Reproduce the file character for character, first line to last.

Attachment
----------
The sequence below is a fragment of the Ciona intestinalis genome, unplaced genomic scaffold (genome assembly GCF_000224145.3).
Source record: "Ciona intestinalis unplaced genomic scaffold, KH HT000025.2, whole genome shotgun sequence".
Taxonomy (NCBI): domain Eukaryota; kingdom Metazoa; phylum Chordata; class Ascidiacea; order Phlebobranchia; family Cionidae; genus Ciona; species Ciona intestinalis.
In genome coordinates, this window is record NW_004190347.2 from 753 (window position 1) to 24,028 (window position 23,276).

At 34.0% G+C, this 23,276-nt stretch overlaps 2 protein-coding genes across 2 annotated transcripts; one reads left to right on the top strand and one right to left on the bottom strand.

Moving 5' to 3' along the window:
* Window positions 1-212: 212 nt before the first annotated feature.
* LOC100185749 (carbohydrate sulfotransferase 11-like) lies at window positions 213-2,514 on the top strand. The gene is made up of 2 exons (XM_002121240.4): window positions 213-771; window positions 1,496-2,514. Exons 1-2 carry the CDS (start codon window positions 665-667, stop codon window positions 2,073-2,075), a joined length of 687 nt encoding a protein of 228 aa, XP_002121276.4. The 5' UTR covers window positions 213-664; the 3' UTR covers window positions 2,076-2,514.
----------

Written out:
The sequence below is a fragment of the Ciona intestinalis genome, unplaced genomic scaffold (genome assembly GCF_000224145.3).
Source record: "Ciona intestinalis unplaced genomic scaffold, KH HT000025.2, whole genome shotgun sequence".
Taxonomy (NCBI): domain Eukaryota; kingdom Metazoa; phylum Chordata; class Ascidiacea; order Phlebobranchia; family Cionidae; genus Ciona; species Ciona intestinalis.
In genome coordinates, this window is record NW_004190347.2 from 753 (window position 1) to 24,028 (window position 23,276).

At 34.0% G+C, this 23,276-nt stretch overlaps 2 protein-coding genes across 2 annotated transcripts; one reads left to right on the top strand and one right to left on the bottom strand.

Moving 5' to 3' along the window:
* Window positions 1-212: 212 nt before the first annotated feature.
* LOC100185749 (carbohydrate sulfotransferase 11-like) lies at window positions 213-2,514 on the top strand. The gene is made up of 2 exons (XM_002121240.4): window positions 213-771; window positions 1,496-2,514. Exons 1-2 carry the CDS (start codon window positions 665-667, stop codon window positions 2,073-2,075), a joined length of 687 nt encoding a protein of 228 aa, XP_002121276.4. The 5' UTR covers window positions 213-664; the 3' UTR covers window positions 2,076-2,514.